I’m trying to remember when it was last this crazy at work. Before we spent a month fighting poor planning and terrible execution on the publication of our new book It Doesn’t Have To Be Crazy At Work. Was it when we got DDoS’ed over two days and were fighting to keep Basecamp on the internet? Was it when we touched the third rail and spoke about customer data in public? Or do we have to go all the way back to the early days when Basecamp went down whenever I, as the only technical person at the time, would get on an airplane?
A bizarre story of publishing what might have otherwise been a bestseller.
Abstract: The News Study research report presents findings about how a sample of U.S. college students gather information and engage with news in the digital age. Results are included from an online survey of 5,844 respondents and telephone interviews with 37 participants from 11 U.S. colleges and universities selected for their regional, demographic, and red/blue state diversity. A computational analysis was conducted using Twitter data associated with the survey respondents and a Twitter panel of 135,891 college-age people. Six recommendations are included for educators, journalists, and librarians working to make students effective news consumers. To explore the implications of this study’s findings, concise commentaries from leading thinkers in education, libraries, media research, and journalism are included.
A great little paper about how teens and college students are finding, reading, sharing, and generally interacting with news. There’s some nice overlap here on both the topics of journalism and education which I find completely fascinating. In general, however, I think in a few places students are mis-reporting their general uses, so I’m glad a portion of the paper actually looks at data from Twitter in the wild to see what real world use cases actually are.
Perhaps there are some interesting segments and even references relevant to the topics of education and IndieWeb for Greg McVerry‘s recent project?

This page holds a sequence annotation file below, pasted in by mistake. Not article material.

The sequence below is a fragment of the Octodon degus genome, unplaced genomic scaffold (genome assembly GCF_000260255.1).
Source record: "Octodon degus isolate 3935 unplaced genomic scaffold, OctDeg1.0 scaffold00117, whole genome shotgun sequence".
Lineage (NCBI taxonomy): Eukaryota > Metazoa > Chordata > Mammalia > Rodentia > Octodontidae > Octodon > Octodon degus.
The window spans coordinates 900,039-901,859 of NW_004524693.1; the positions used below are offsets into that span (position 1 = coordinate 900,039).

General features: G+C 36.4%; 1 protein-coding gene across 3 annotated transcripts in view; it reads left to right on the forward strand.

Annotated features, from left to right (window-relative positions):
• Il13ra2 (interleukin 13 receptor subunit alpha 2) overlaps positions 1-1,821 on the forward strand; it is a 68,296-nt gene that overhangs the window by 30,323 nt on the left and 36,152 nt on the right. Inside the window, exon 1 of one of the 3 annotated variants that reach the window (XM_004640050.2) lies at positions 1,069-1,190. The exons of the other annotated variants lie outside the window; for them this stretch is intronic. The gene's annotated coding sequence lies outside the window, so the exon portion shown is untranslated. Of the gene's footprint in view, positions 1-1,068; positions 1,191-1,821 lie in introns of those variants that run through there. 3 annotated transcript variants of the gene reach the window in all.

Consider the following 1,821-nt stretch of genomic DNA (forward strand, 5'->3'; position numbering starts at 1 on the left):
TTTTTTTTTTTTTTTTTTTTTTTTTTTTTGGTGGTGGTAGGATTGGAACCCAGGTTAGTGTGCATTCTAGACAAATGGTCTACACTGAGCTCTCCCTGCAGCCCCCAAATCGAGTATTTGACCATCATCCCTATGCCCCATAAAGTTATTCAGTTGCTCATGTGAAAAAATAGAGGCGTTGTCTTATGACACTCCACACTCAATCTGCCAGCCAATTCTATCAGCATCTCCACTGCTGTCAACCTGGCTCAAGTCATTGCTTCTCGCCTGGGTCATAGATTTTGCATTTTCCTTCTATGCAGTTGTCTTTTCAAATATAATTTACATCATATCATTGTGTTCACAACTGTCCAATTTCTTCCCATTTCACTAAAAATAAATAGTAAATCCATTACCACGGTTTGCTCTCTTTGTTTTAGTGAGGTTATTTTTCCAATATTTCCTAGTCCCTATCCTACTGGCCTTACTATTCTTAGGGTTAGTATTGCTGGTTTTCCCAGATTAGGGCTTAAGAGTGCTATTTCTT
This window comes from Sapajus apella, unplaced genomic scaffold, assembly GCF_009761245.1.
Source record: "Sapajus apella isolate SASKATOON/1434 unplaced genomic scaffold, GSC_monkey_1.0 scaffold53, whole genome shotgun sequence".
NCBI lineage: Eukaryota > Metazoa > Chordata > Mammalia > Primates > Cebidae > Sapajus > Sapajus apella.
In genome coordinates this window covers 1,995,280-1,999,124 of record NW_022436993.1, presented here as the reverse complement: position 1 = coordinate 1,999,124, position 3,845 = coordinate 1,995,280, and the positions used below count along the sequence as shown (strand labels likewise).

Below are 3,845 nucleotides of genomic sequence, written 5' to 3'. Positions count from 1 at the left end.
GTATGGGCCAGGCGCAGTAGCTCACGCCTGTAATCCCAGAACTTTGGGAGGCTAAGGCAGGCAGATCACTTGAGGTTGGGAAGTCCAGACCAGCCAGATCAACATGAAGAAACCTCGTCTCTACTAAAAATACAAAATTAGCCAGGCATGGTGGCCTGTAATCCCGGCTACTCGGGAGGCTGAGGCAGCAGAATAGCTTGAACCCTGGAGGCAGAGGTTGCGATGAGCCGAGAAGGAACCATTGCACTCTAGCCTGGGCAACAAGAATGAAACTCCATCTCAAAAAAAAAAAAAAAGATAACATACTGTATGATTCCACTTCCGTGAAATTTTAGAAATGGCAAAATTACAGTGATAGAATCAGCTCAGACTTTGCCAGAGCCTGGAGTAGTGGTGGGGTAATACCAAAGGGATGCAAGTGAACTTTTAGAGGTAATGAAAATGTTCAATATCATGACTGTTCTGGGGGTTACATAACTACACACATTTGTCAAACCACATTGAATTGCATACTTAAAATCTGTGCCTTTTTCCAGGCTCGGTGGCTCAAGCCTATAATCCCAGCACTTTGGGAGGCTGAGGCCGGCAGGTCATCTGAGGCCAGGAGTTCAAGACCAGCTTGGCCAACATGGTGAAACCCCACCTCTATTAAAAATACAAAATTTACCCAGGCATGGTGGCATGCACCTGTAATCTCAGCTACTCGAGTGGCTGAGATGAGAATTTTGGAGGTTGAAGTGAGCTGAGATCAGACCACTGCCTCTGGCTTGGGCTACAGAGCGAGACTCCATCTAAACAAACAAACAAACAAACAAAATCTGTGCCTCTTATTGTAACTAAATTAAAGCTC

As I read this, I can’t help but think of some things I’ve seen Michael Caulfield writing about news and social media over the past several months. As I look, I notice that he’s already read and written a bit about a press release for this particular paper. I’ll have to take a look at his take on it tomorrow. I’m particularly interested in any insights he’s got on lateral reading and fake news above and beyond his prior thoughts.
Perhaps I missed it hiding in there reading so late at night, but another potentially good source for this paper’s recommended section would be Caulfield’s book Web Literacy for Student Fact-Checkers.
Highlights, Quotes, Annotations, & Marginalia
The purpose of this study was to better understand the preferences, practices, and motivations of young news consumers, while focusing on what students actually do, rather than what they do not do. ❧
October 22, 2018 at 08:28PM
YouTube (54%), Instagram (51%) or Snapchat (55%) ❧
I’m curious to know which sources in particular they’re using on these platforms. Snapchat was growing news sources a year ago, but I’ve heard those sources are declining. What is the general quality of these sources?
For example, getting news from television can range from PBS News Hour and cable news networks (more traditional sources) to comedy shows like Stephen Colbert and The Daily Show with Trevor Noah which have some underlying news in the comedy, but are far from traditional sources. October 22, 2018 at 08:35PM
Some students (28%) received news from podcasts in the preceding week. ❧
October 22, 2018 at 08:38PM
news is stressful and has little impact on the day-to-day routines —use it for class assignments, avoid it otherwise.” While a few students like this one practiced news abstinence, such students were rare. ❧
This sounds a bit like my college experience, though I didn’t avoid it because of stressful news (and there wasn’t social media yet). I generally missed it because I didn’t subscribe directly to publications or watch much television. Most of my news consumption was the local college newspaper. October 22, 2018 at 08:46PM
But on the Web, stories of all kinds can show up anywhere and information and news are all mixed together. Light features rotate through prominent spots on the “page” with the same weight as breaking news, sports coverage, and investigative pieces, even on mainstream news sites. Advertorial “features” and opinion pieces are not always clearly identified in digitalspaces. ❧
This difference is one of the things I miss about reading a particular newspaper and experiencing the outlet’s particular curation of their own stories. Perhaps I should spend more time looking at the “front page” of various news sites? October 22, 2018 at 08:57PM
Some (36%) said they agreed that the threat of “‘fake news’ had made them distrust the credibility of any news.” Almost half (45%) lacked confidence with discerning “real news” from “fake news,” and only 14% said they were “very confident” that they could detect “fake news.” ❧
These numbers are insane! October 22, 2018 at 09:04PM
As a matter of recourse, some students in the study “read the news laterally,” meaning they used sources elsewhere on the Internet to compare versions of a story in an attempt to verify its facts, bias, and ultimately, its credibility.25❧
This reminds me how much I miss the old daily analysis that Slate use to do for the day’s top news stories in various outlets in their Today’s Papers segment. October 22, 2018 at 09:15PM